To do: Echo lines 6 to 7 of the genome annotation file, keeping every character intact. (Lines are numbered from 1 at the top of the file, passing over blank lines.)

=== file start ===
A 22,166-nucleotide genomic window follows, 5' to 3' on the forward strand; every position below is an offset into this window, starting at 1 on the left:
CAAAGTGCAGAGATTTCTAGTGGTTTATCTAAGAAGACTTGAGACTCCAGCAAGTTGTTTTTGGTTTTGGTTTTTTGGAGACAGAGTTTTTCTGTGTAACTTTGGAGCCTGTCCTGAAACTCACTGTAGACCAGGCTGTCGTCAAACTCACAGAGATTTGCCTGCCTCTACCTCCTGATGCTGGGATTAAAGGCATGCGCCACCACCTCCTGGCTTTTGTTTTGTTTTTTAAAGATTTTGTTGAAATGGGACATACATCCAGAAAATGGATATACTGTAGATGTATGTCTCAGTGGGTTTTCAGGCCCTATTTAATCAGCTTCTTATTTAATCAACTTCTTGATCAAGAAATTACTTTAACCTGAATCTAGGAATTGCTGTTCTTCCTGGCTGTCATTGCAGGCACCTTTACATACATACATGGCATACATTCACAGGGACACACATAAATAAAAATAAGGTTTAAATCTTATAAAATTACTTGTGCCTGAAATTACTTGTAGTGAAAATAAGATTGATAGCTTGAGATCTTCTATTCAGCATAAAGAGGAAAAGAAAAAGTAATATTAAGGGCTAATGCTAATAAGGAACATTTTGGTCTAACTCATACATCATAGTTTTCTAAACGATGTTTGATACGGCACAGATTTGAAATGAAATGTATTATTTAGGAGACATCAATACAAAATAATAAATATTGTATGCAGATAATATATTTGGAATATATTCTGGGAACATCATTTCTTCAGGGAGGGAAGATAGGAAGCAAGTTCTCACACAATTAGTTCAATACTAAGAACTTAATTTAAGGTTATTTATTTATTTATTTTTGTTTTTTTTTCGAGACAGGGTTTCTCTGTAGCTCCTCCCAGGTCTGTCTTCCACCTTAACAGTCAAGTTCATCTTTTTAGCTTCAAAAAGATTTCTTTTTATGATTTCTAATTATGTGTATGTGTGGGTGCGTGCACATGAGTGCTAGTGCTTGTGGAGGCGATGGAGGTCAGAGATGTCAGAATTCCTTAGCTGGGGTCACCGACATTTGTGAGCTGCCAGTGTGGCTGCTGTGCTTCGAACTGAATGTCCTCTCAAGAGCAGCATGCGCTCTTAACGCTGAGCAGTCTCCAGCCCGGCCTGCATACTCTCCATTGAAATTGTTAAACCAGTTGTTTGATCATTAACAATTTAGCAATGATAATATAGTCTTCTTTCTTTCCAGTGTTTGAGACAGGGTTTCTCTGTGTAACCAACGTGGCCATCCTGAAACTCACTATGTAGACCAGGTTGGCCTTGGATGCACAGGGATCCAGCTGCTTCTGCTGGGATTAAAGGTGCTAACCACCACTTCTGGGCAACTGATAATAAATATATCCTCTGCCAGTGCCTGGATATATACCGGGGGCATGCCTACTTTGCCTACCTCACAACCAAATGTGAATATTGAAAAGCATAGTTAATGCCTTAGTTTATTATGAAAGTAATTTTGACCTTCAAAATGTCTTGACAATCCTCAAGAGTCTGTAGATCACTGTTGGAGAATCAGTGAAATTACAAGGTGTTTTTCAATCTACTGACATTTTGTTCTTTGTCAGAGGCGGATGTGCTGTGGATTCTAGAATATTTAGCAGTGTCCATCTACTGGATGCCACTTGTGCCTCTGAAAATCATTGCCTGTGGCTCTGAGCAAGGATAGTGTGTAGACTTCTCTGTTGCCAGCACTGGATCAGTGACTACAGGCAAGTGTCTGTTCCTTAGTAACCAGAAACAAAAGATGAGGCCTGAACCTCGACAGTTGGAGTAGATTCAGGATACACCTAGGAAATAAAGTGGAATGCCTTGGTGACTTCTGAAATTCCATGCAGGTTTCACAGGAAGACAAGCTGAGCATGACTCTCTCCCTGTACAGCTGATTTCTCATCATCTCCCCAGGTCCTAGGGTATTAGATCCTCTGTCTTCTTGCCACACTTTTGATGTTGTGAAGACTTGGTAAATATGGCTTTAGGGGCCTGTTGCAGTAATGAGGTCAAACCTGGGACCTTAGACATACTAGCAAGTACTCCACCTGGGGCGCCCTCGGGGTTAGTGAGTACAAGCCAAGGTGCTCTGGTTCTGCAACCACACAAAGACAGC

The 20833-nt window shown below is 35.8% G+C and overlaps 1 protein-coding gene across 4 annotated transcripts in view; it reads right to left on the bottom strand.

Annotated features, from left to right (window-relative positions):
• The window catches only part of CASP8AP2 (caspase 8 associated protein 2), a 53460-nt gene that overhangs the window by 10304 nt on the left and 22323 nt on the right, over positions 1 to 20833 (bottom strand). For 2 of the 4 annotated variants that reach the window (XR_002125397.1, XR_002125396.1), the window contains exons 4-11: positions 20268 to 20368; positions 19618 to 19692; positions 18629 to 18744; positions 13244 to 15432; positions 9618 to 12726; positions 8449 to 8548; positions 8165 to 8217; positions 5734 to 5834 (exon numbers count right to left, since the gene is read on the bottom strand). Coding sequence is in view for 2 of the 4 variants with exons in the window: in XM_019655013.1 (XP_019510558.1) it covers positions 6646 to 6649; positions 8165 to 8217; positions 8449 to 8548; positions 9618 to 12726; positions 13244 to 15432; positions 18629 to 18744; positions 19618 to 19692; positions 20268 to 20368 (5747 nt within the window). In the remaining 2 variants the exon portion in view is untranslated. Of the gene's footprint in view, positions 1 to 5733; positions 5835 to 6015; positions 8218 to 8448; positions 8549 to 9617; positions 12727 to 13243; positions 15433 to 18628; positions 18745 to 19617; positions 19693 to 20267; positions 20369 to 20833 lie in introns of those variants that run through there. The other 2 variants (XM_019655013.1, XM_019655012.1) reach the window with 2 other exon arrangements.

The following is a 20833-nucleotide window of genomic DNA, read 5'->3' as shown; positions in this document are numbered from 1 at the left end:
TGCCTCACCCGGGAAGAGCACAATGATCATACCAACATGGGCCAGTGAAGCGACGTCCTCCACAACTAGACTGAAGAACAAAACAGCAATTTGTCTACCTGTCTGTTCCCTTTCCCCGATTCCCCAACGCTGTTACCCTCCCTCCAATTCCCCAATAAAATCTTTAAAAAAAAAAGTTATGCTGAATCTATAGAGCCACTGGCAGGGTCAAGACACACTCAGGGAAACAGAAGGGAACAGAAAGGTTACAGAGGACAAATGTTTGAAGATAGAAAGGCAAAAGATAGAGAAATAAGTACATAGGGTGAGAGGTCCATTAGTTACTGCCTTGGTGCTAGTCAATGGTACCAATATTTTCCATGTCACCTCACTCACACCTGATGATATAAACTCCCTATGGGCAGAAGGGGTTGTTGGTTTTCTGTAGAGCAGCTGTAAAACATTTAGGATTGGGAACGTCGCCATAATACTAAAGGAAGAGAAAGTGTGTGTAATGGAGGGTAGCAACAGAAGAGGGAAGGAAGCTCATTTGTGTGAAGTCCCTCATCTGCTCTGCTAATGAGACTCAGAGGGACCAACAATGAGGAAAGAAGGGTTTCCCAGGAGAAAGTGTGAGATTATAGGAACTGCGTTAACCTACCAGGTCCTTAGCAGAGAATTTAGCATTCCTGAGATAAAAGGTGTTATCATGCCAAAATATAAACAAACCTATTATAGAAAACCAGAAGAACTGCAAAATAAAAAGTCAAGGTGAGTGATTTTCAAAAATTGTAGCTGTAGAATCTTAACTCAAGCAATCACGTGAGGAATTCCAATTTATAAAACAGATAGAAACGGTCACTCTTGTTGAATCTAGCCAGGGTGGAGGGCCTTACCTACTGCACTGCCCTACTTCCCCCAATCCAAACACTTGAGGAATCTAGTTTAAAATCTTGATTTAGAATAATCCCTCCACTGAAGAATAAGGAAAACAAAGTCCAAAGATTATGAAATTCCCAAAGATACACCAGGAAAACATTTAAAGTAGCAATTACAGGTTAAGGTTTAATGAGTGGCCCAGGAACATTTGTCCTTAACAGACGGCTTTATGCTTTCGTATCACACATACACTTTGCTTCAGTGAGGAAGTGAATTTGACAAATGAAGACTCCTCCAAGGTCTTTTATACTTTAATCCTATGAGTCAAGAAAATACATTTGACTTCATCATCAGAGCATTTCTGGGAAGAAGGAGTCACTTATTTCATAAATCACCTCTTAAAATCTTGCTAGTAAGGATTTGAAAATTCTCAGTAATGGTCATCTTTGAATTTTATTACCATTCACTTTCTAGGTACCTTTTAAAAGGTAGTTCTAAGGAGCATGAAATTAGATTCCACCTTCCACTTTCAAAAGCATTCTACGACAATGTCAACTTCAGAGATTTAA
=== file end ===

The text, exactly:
The following is a 20833-nucleotide window of genomic DNA, read 5'->3' as shown; positions in this document are numbered from 1 at the left end:
TGCCTCACCCGGGAAGAGCACAATGATCATACCAACATGGGCCAGTGAAGCGACGTCCTCCACAACTAGACTGAAGAACAAAACAGCAATTTGTCTACCTGTCTGTTCCCTTTCCCCGATTCCCCAACGCTGTTACCCTCCCTCCAATTCCCCAATAAAATCTTTAAAAAAAAAAGTTATGCTGAATCTATAGAGCCACTGGCAGGGTCAAGACACACTCAGGGAAACAGAAGGGAACAGAAAGGTTACAGAGGACAAATGTTTGAAGATAGAAAGGCAAAAGATAGAGAAATAAGTACATAGGGTGAGAGGTCCATTAGTTACTGCCTTGGTGCTAGTCAATGGTACCAATATTTTCCATGTCACCTCACTCACACCTGATGATATAAACTCCCTATGGGCAGAAGGGGTTGTTGGTTTTCTGTAGAGCAGCTGTAAAACATTTAGGATTGGGAACGTCGCCATAATACTAAAGGAAGAGAAAGTGTGTGTAATGGAGGGTAGCAACAGAAGAGGGAAGGAAGCTCATTTGTGTGAAGTCCCTCATCTGCTCTGCTAATGAGACTCAGAGGGACCAACAATGAGGAAAGAAGGGTTTCCCAGGAGAAAGTGTGAGATTATAGGAACTGCGTTAACCTACCAGGTCCTTAGCAGAGAATTTAGCATTCCTGAGATAAAAGGTGTTATCATGCCAAAATATAAACAAACCTATTATAGAAAACCAGAAGAACTGCAAAATAAAAAGTCAAGGTGAGTGATTTTCAAAAATTGTAGCTGTAGAATCTTAACTCAAGCAATCACGTGAGGAATTCCAATTTATAAAACAGATAGAAACGGTCACTCTTGTTGAATCTAGCCAGGGTGGAGGGCCTTACCTACTGCACTGCCCTACTTCCCCCAATCCAAACACTTGAGGAATCTAGTTTAAAATCTTGATTTAGAATAATCCCTCCACTGAAGAATAAGGAAAACAAAGTCCAAAGATTATGAAATTCCCAAAGATACACCAGGAAAACATTTAAAGTAGCAATTACAGGTTAAGGTTTAATGAGTGGCCCAGGAACATTTGTCCTTAACAGACGGCTTTATGCTTTCGTATCACACATACACTTTGCTTCAGTGAGGAAGTGAATTTGACAAATGAAGACTCCTCCAAGGTCTTTTATACTTTAATCCTATGAGTCAAGAAAATACATTTGACTTCATCATCAGAGCATTTCTGGGAAGAAGGAGTCACTTATTTCATAAATCACCTCTTAAAATCTTGCTAGTAAGGATTTGAAAATTCTCAGTAATGGTCATCTTTGAATTTTATTACCATTCACTTTCTAGGTACCTTTTAAAAGGTAGTTCTAAGGAGCATGAAATTAGATTCCACCTTCCACTTTCAAAAGCATTCTACGACAATGTCAACTTCAGAGATTTAA